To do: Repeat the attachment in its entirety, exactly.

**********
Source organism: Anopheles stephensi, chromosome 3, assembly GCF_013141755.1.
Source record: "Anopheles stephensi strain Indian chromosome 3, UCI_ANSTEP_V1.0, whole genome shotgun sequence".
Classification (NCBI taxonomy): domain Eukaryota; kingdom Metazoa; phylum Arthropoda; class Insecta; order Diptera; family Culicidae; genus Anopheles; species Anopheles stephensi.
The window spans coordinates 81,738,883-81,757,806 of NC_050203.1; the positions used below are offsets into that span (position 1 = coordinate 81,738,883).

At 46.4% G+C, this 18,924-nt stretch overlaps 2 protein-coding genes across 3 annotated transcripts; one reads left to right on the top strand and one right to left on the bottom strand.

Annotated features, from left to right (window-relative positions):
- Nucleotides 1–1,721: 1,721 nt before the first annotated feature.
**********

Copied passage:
Source organism: Anopheles stephensi, chromosome 3, assembly GCF_013141755.1.
Source record: "Anopheles stephensi strain Indian chromosome 3, UCI_ANSTEP_V1.0, whole genome shotgun sequence".
Classification (NCBI taxonomy): domain Eukaryota; kingdom Metazoa; phylum Arthropoda; class Insecta; order Diptera; family Culicidae; genus Anopheles; species Anopheles stephensi.
The window spans coordinates 81,738,883-81,757,806 of NC_050203.1; the positions used below are offsets into that span (position 1 = coordinate 81,738,883).

At 46.4% G+C, this 18,924-nt stretch overlaps 2 protein-coding genes across 3 annotated transcripts; one reads left to right on the top strand and one right to left on the bottom strand.

Annotated features, from left to right (window-relative positions):
- Nucleotides 1–1,721: 1,721 nt before the first annotated feature.